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The Boston Marathon Bombers have been apprehended – one killed, one captured. It may seem like it’s over, but for many kids, it’s not. The terror that they experienced, by being a witness to the events in person, on line, or on TV is still there. Scary images of bombs exploding, law enforcement personnel with guns drawn, ambulances, helicopters, sirens, gun fights, and lock downs continue to run through their minds. These children are suffering with ongoing anxieties about similar bombings happening to them or in their neighborhoods.
Anxiety symptoms can include repetitive What If thoughts (What If there is a bombing in my town?), sleep problems, appetite problems, crying, explosions of anger, development of new fears (such as fear of going out in crowds, malls) and new anxiety habits (such as repetitive checking of locks in the house or avoidance of trash like the ones where the bombs were planted). These are very real symptoms and can cause genuine distress for children and their families. When the symptoms don’t go away, they can evolve into Post-Traumatic Stress Disorder, or PTSD.
What can you do to help your child worry less and be more resilient? Listen to his or her fears. Don’t minimize them. Reassure children that you are there to protect them and the likelihood of another bombing in their neighborhood is very low. Normalize their lives – be sure your child’s life goes on as normally as possible – school, activities, playmates. Distraction is always a good strategy. And remember, it takes time.
It happened again. Another terrible, senseless tragedy. A frightening event all over the news. A child was killed. Over a hundred injured. Children worry and worry and worry, Will this happen in my school? What about the races in my town? Will I be hurt in a bomb?
Many kids do not feel safe when they hear about events such as bombing at the Boston Marathon on Monday. It’s no wonder, as many adults don’t feel safe either. As parents, one of our many important jobs is to teach young people how to manage their fears in a what is often a very scary world.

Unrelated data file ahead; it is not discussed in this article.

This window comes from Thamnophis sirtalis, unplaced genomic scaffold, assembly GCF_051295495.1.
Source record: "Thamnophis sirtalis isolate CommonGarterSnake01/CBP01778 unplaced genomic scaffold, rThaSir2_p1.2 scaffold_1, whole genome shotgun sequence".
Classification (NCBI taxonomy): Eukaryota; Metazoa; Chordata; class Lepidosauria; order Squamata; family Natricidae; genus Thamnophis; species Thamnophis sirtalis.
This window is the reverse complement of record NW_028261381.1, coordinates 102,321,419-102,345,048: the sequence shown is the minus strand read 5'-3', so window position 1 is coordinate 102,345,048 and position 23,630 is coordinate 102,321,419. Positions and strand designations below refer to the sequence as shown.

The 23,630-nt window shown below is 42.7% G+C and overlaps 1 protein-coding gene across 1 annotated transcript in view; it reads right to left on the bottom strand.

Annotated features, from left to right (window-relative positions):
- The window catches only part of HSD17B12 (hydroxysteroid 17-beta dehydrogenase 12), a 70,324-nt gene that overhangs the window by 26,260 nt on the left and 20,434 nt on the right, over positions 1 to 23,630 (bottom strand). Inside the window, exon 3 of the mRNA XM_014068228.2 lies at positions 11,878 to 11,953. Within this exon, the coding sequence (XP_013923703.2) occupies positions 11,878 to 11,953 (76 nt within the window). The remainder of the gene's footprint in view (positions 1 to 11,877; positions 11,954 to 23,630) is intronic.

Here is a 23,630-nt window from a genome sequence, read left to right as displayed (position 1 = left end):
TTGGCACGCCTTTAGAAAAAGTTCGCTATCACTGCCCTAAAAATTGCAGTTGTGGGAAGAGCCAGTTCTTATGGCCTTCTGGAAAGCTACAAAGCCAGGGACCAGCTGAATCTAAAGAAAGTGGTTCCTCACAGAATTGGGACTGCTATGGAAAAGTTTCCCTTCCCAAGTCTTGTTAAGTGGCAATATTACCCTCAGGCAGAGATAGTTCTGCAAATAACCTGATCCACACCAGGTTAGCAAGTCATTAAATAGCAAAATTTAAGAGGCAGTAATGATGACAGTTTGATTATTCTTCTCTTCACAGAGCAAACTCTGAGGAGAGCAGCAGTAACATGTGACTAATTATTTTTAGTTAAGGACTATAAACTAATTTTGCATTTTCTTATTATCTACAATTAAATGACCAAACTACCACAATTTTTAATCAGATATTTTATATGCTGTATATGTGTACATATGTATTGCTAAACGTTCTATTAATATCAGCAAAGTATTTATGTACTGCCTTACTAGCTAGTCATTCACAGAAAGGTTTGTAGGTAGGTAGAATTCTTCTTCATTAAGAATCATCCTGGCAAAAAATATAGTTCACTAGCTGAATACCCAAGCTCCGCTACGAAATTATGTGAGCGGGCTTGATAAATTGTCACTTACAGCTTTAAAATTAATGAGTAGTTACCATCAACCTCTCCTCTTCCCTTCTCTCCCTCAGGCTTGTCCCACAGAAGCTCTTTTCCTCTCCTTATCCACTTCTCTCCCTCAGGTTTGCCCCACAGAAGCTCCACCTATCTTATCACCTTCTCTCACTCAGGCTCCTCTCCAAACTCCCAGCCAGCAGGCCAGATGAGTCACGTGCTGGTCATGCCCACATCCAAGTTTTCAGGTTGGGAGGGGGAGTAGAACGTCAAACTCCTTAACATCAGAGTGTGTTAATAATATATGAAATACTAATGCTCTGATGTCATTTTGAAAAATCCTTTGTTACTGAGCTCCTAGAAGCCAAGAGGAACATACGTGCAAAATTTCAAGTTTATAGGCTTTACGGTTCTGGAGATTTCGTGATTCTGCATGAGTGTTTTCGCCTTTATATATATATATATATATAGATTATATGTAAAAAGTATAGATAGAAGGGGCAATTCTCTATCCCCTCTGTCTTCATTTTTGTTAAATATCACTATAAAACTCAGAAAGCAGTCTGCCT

It’s not easy to do this but you can get a good head start by working with your child on two concepts – likelihood and anti-terrorism efforts. It’s not realistic to tell your child that things like this NEVER happen. They do happen. Fortunately, they happen very rarely and the likelihood that something as dreadful as the Boston bombing will happen to your child is very, very, very low. Even though children may see or hear about something bad , it doesn’t mean it will happen to them.
The second concept is reminding your child of the strong and vital anti-terrorism effort of our government. Very smart people are working very hard to locate and capture the perpetrators of the Boston Marathon. Many terrorists have been apprehended before and brought to justice. It may be only a matter of time before these terrorists have been captured as well.
We don’t live in a perfect world. We don’t live in a world that is always safe. But we can help our children navigate their way through their fears in the best way possible. For additional readings on this topic, see Time Square Bomb Threat Can Scare Children.
It’s that time of year again, and many families are planning vacations or visits to grandparents, aunts and uncles, cousins or family friends. It may feel like a vacation to children, but parents often complain that it feels more like a relocation than an actual holiday break. Overstimulated children out of their regular routines can be difficult. Different rules and expectations of your hosts can be even more challenging to parents who are trying to keep everything under control.
Try your best to maintain family rules while on vacation and always teach children to be respectful of your host. Realistically you might not be as successful as you would like. It’s important to remember that the holidays and holiday visits are time-limited. All too soon, you will be back home and involved in familiar routines. If your expectations for your children’s behavior return home with you, things will be back to “your family normal” before the holiday trip.